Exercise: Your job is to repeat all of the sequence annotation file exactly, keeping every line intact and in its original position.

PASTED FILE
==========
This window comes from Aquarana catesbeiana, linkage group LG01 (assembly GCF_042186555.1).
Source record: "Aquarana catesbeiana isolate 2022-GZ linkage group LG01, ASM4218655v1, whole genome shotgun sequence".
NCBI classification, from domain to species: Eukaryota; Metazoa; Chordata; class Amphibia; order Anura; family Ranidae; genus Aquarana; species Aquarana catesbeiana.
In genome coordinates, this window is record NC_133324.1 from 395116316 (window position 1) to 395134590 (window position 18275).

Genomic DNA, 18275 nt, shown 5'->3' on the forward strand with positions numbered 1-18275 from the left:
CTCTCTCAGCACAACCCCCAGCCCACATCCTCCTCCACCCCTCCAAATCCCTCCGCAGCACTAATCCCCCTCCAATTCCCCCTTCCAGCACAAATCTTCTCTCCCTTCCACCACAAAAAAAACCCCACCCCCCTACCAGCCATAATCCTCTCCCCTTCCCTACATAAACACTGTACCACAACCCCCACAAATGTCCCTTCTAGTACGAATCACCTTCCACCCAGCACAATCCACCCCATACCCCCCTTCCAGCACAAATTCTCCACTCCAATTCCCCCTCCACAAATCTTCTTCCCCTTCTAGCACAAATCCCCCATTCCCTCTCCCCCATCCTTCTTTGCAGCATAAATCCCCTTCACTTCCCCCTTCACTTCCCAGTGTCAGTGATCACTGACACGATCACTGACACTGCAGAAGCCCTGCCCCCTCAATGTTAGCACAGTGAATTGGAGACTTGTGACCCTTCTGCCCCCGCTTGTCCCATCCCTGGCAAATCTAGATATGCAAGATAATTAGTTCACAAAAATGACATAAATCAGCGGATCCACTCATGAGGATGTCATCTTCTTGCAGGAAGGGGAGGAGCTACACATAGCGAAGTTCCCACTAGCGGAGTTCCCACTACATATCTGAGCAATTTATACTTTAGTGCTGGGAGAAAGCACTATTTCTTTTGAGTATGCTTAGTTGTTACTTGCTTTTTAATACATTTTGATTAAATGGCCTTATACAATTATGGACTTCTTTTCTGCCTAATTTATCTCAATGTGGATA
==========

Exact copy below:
This window comes from Aquarana catesbeiana, linkage group LG01 (assembly GCF_042186555.1).
Source record: "Aquarana catesbeiana isolate 2022-GZ linkage group LG01, ASM4218655v1, whole genome shotgun sequence".
NCBI classification, from domain to species: Eukaryota; Metazoa; Chordata; class Amphibia; order Anura; family Ranidae; genus Aquarana; species Aquarana catesbeiana.
In genome coordinates, this window is record NC_133324.1 from 395116316 (window position 1) to 395134590 (window position 18275).

Genomic DNA, 18275 nt, shown 5'->3' on the forward strand with positions numbered 1-18275 from the left:
CTCTCTCAGCACAACCCCCAGCCCACATCCTCCTCCACCCCTCCAAATCCCTCCGCAGCACTAATCCCCCTCCAATTCCCCCTTCCAGCACAAATCTTCTCTCCCTTCCACCACAAAAAAAACCCCACCCCCCTACCAGCCATAATCCTCTCCCCTTCCCTACATAAACACTGTACCACAACCCCCACAAATGTCCCTTCTAGTACGAATCACCTTCCACCCAGCACAATCCACCCCATACCCCCCTTCCAGCACAAATTCTCCACTCCAATTCCCCCTCCACAAATCTTCTTCCCCTTCTAGCACAAATCCCCCATTCCCTCTCCCCCATCCTTCTTTGCAGCATAAATCCCCTTCACTTCCCCCTTCACTTCCCAGTGTCAGTGATCACTGACACGATCACTGACACTGCAGAAGCCCTGCCCCCTCAATGTTAGCACAGTGAATTGGAGACTTGTGACCCTTCTGCCCCCGCTTGTCCCATCCCTGGCAAATCTAGATATGCAAGATAATTAGTTCACAAAAATGACATAAATCAGCGGATCCACTCATGAGGATGTCATCTTCTTGCAGGAAGGGGAGGAGCTACACATAGCGAAGTTCCCACTAGCGGAGTTCCCACTACATATCTGAGCAATTTATACTTTAGTGCTGGGAGAAAGCACTATTTCTTTTGAGTATGCTTAGTTGTTACTTGCTTTTTAATACATTTTGATTAAATGGCCTTATACAATTATGGACTTCTTTTCTGCCTAATTTATCTCAATGTGGATA